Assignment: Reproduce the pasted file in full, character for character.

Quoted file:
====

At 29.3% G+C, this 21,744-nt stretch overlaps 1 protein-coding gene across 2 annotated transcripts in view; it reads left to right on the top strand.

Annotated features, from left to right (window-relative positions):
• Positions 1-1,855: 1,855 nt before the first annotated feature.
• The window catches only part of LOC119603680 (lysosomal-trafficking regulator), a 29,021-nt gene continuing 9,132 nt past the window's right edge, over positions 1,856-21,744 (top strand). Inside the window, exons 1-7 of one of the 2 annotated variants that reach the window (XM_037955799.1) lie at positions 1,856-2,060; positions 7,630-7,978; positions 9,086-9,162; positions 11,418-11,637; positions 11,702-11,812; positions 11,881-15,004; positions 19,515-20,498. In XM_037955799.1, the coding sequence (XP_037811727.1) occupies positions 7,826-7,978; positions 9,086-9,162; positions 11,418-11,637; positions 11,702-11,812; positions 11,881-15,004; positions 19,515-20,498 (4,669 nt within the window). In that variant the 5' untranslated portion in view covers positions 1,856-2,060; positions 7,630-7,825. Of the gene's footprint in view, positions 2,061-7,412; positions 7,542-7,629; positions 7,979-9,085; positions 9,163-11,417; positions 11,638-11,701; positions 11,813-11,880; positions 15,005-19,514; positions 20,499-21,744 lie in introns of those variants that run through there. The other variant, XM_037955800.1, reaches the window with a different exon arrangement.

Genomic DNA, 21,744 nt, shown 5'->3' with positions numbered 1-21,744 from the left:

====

At 29.3% G+C, this 21,744-nt stretch overlaps 1 protein-coding gene across 2 annotated transcripts in view; it reads left to right on the top strand.

Annotated features, from left to right (window-relative positions):
• Positions 1-1,855: 1,855 nt before the first annotated feature.
• The window catches only part of LOC119603680 (lysosomal-trafficking regulator), a 29,021-nt gene continuing 9,132 nt past the window's right edge, over positions 1,856-21,744 (top strand). Inside the window, exons 1-7 of one of the 2 annotated variants that reach the window (XM_037955799.1) lie at positions 1,856-2,060; positions 7,630-7,978; positions 9,086-9,162; positions 11,418-11,637; positions 11,702-11,812; positions 11,881-15,004; positions 19,515-20,498. In XM_037955799.1, the coding sequence (XP_037811727.1) occupies positions 7,826-7,978; positions 9,086-9,162; positions 11,418-11,637; positions 11,702-11,812; positions 11,881-15,004; positions 19,515-20,498 (4,669 nt within the window). In that variant the 5' untranslated portion in view covers positions 1,856-2,060; positions 7,630-7,825. Of the gene's footprint in view, positions 2,061-7,412; positions 7,542-7,629; positions 7,979-9,085; positions 9,163-11,417; positions 11,638-11,701; positions 11,813-11,880; positions 15,005-19,514; positions 20,499-21,744 lie in introns of those variants that run through there. The other variant, XM_037955800.1, reaches the window with a different exon arrangement.

Genomic DNA, 21,744 nt, shown 5'->3' with positions numbered 1-21,744 from the left: